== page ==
Mutation Gene HPR (%) Phenotype Reference
m.9185T>C MT-ATP6 35–100 NARP, MILS, SCA 33,36,49
m.9127delAT MT-ATP6 10–82 NARP 21
m.9032T>C MT-ATP6 42–96 NARP 37
m.8993T>G MT-ATP6 80–100 NARP, MILS, FBSN 14,24
m.8993T>C MT-ATP6 34–99 NARP, MILS, NARP/MILS, migraine 14,24,28
m.8989G>C MT-ATP6 het NARP 37,38
m.8858G>A MT-ATP6 34 NARP/MILS 14
m.8839G>C MT-ATP6 1–88 NARP 15,20
m.8729G>A MT-ATP6 het NARP 50
m.8618insT MT-ATP6 85 NARP 20
het, heteroplasmic; HPR, heteroplasmy rate for NARP; LHON, Leber hereditary optic neuropathy; MLASA; mitochondrial myopathy, lactic acidosis, and sideroblastic anemia; SCA, spinocerebellar ataxia.

The most common of the pathogenic MT-ATP6 variants associated with NARP is the m.8993T>G variant.15 The variant m.8993T>G has been described in patients with NARP, NARP-MILS, and incomplete NARP14 but also in patients with nonsyndromic phenotypes.23 Rarely, the variant manifests phenotypically with renal failure or lactic acidosis.10 Heteroplasmy rates range between low levels and 100% (Table 1).14,24 Metroplasty rates are significantly higher in patients with NARP with epilepsy than without epilepsy.14 A single patient carrying the m.8993T>G with a heteroplasmy rate of 94% in urine epithelial cells presented with NARP and not with the expected more severe MILS phenotype.25 The pathogenic variant causes an exchange of the evolutionary highly conserved leucine at position 156 by arginine (L156R). The m.8993T>G variant causes a reduction or loss of F1F0-ATPase.26

The variant m.8993T>C (p.Leu156Pro) is the second most frequently responsible for NARP. The variant is phenotypically heterogeneous and manifests as NARP, NARP/MILS overlap, MILS, or migraine.14,24,27,28 Concerning NARP, the m.8993T>C variant results in a clinical picture similar to that of m.8993T>G but is generally milder.29 Heteroplasmy rates range between 34% and 99% (Table 1).14,24,27,28 A 74-year-old man, carrying the m.8993T>C variant with a heteroplasmy of 95%, presented with ataxia, myoclonus aggravated by movement and photic stimulation in the absence of epilepsy and axonal neuropathy with muscle weakness but without retinopathy.6 The variant m.8993T>C may also manifest with episodic ataxia and transient hemiparesis.30

More rarely reported are the variants m.9185T>C, m.9127delAT, m.9032T>C, m.8989G>C, m.8839G>C, n.8618insT, and m.8858G>A (Table 1). The variant m.9185T>C may not only manifest as NARP but also as Charcot–Marie–Tooth neuropathy, MILS, or spinocerebellar ataxia (Table 1).31 Some patients may manifest with episodic weakness and neuropathy.32,33 The phenotype of these variants is usually milder as compared with that of the variant m.8993T>G. and m.9176T>G.34,35 Most of these variants have been described in only a single family or a single patient. Heteroplasmy rates of these rarer variants are also highly variable and range between 10% and 96% (Table 1).15,21,22,33,36–38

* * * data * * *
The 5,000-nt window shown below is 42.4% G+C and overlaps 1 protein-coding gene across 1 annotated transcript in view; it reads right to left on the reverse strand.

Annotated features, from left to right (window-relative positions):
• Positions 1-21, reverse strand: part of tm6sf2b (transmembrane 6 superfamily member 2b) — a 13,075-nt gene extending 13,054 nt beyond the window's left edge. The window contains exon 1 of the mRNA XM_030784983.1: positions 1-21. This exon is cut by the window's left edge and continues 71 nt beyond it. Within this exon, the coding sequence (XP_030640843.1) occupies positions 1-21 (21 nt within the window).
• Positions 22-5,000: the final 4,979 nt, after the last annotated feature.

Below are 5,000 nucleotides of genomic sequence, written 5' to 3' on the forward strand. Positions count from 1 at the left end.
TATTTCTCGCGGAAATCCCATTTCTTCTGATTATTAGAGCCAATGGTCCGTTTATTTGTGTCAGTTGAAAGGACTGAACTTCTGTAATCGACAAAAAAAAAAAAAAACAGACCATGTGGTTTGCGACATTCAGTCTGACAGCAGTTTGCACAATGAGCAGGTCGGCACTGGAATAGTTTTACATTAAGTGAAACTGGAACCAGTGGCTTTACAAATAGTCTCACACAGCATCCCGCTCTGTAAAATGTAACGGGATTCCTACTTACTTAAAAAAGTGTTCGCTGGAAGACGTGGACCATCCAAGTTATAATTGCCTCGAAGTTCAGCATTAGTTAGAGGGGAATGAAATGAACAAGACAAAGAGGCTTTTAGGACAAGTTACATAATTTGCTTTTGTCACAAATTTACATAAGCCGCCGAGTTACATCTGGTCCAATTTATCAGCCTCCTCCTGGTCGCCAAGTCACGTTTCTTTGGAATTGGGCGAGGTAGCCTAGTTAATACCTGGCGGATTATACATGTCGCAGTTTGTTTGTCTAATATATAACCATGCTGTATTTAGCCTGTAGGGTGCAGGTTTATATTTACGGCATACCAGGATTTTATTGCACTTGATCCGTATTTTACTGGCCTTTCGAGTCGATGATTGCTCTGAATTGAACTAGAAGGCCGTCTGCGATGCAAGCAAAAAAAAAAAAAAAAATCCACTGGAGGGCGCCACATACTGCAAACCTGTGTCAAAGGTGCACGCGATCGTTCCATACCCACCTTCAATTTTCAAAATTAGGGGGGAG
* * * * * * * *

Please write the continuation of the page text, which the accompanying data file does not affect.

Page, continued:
Generally, heteroplasmy rates in patients with NARP show a broad range but are usually high (70%–90%) in affected patients but low (10%–15%) in asymptomatic carriers, such as mothers or other asymptomatic or mildly symptomatic relatives of patients with NARP.25,39,40 Patients with a metroplasty rate >90% usually manifest with MILS and do not survive beyond infancy.6,39 Heteroiplasmy rates can increase between subsequent generations.39


Pathogenic variants in the MT-ATP6 gene result in reduced ATP production and increased oxidative stress because they inhibit oxidative phosphorylation and enhance the production of free radicals.26 Because the increase in free radicals also inhibits the oxidative phosphorylation, it most likely contributes to the reduction of the ATP production.26 Physiologically, subunit-a of the MT-ATP6 gene together with a ring of identical subunits-c moves protons across the mitochondrial inner membrane coupled to rotation of the subunit c-ring and ATP synthesis.16 Pathophysiologically, MT-ATP6 variants reduce complex-V activity because of impaired assembling of its components. MT-ATP6 variants, such as the pathogenic variant m.8993T>G, may not only impair the assembly of the ATPase but may also reduce proton flow through F0.26 The variant m.8839G>C lowers the efficiency between proton translocation within F0 and F1 rotation, required for ATP synthesis.15 Fibroblasts from patients with NARP show a tendency of increased apoptosis presumably triggered by increased oxidative stress.26


The prevalence of NARP syndrome is unknown but estimated as 0.8–1.0/100,000 or as 1–9/100,000.8 The prevalence is generally regarded as lower as that of MILS. The incidence of NARP is also unknown, but it is estimated that NARP occurs in 1/12,000 live births.